Temp jobs now a permanent feature

MOM figures show pool of contract staff has grown; 1 in 3 a poly or varsity graduate

By Dickson Li
22 March 2010

Amid the depths of the recession last year, accounts executive Wayne Ng counted his lucky stars that he had managed to secure a job with one of the big four accounting firms.

There was just one snag though – it was not a permanent job but a two-year contract.

‘Obviously, I would have preferred a permanent job, but this was a chance to work with one of the most prestigious firms. It would perk up my CV… and I knew it would give me valuable exposure,’ said Mr. Ng.

Human resource experts agree that working under such contracts is becoming the norm, especially as the concept of a ‘flexible workforce’ becomes increasingly in vogue.

‘It is highly likely that contract employment is here for the long run, especially with an increasingly mobile workforce,’ said Mr. Dhirendra Shantilal, senior vice-president Asia Pacific, Kelly Services.

And this is not necessarily a bad thing – for both employees and employers.

‘Employers sometimes adopt a ‘wait and see’ approach to taking on full-time staff and utilising contract and temporary employees after a time of economic slowdown,’ said Ms Lynne Ng, regional director at Adecco South East Asia.

‘This is an excellent way of moving forward while still being cautionary.’

In Singapore, the pool of contract staff has been steadily growing over the last four years, according to Ministry of Manpower figures.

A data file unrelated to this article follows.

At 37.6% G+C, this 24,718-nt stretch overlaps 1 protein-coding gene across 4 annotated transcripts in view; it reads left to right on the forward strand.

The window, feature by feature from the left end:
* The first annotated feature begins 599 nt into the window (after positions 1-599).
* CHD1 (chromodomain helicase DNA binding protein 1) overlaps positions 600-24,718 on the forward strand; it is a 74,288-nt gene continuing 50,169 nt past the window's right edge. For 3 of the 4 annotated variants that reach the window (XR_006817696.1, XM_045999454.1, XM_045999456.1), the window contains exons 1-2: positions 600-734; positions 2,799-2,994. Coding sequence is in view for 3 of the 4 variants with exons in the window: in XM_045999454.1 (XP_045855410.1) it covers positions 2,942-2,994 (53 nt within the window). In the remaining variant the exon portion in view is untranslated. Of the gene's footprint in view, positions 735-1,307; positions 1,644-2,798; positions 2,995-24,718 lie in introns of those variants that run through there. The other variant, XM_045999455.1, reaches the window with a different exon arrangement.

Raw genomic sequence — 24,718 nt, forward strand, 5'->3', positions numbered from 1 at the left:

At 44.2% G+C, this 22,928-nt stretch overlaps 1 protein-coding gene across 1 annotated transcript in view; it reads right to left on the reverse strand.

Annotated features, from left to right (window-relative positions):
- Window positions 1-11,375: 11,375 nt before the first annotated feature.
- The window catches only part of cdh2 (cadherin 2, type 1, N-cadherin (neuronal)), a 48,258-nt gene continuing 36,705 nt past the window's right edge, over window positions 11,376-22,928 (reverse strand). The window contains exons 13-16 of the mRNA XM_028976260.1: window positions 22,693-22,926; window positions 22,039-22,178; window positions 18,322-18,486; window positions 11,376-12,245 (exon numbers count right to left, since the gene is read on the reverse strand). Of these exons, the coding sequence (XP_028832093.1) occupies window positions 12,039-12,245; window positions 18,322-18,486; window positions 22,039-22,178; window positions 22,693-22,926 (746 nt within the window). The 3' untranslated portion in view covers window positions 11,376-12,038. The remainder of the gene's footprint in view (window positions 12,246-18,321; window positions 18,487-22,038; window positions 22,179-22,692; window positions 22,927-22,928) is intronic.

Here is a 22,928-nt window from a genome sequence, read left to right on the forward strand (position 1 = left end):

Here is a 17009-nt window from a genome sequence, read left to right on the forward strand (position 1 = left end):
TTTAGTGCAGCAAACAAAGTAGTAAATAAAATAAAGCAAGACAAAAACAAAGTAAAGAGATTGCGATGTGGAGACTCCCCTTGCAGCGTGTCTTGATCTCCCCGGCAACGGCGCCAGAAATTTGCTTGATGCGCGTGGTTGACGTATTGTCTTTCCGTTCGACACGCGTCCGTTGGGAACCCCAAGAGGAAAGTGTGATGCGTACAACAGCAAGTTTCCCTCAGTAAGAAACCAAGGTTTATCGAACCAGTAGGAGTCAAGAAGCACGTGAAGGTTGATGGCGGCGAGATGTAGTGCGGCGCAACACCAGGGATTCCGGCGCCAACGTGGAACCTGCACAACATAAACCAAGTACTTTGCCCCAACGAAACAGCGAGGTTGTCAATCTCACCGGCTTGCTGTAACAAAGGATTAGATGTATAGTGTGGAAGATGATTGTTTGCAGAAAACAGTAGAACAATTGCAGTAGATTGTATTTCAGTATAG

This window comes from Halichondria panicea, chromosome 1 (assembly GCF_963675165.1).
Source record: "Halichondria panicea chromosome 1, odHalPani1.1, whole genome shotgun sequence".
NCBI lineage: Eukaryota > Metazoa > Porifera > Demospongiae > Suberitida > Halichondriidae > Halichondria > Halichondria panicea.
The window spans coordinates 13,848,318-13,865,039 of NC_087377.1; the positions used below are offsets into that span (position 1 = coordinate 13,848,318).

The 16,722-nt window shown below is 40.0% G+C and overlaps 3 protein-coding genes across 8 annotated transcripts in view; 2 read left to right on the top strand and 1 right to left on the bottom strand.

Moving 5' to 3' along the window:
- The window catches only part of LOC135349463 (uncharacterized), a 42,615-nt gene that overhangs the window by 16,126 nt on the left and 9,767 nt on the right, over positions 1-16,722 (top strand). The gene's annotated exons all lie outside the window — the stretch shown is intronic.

Last year alone, while the number of permanent employees inched up 0.8 per cent, the number of resident employees on term contracts rose 4.3 per cent to 197,200. Four years ago, that figure stood at 172,000.

Those doing temporary jobs should undertake it with a smile, as human resource executives say it is one way of getting back into the workforce.

‘With the job market warming up to the nascent economic recovery, these temporary positions may also eventually convert into permanent ones,’ Kelly Services’ Mr. Shantilal said.

Mr. Neil Wilson, the managing director of British recruitment firm Badenoch and Clark, told CNN that temporary employees should ‘go in and show an interest in the company and what they’re doing and if you’re prepared to take on extra work… that all potentially adds up to someone who puts himself in a position where he’s invaluable to the company’.

Other tips for converting that temporary job into a permanent post include working to the best of one’s ability.

Mr. Wilson told CNN that some temporary jobs involve clearing a backlog of work.

If the employee is able to finish that project in a shorter time than was allocated, that good performance may lead to a permanent role or at the very least, garner a good reference for one’s next job.

Contrary to popular opinion, temporary work is not solely for unskilled jobs, as a good 34.3 per cent of employees on term contracts hold a polytechnic diploma or a degree.

‘Over the past few years, we have also seen the emergence of ‘executive leasing’ where a company hires a senior executive on a fixed term basis, like six months, to come into the organisation to perform a specific task,’ said Adecco’s Ms Ng.

Judging from the rapidly changing employment landscape, companies have to be on their toes and make the corresponding tweaks in remuneration.

‘To attract top quality talent, many companies in Singapore are now offering temporary and contract staff the same benefits as they offer their full-time staff – as they know this is the only way to attract and retain the best talent,’ Ms Ng said.

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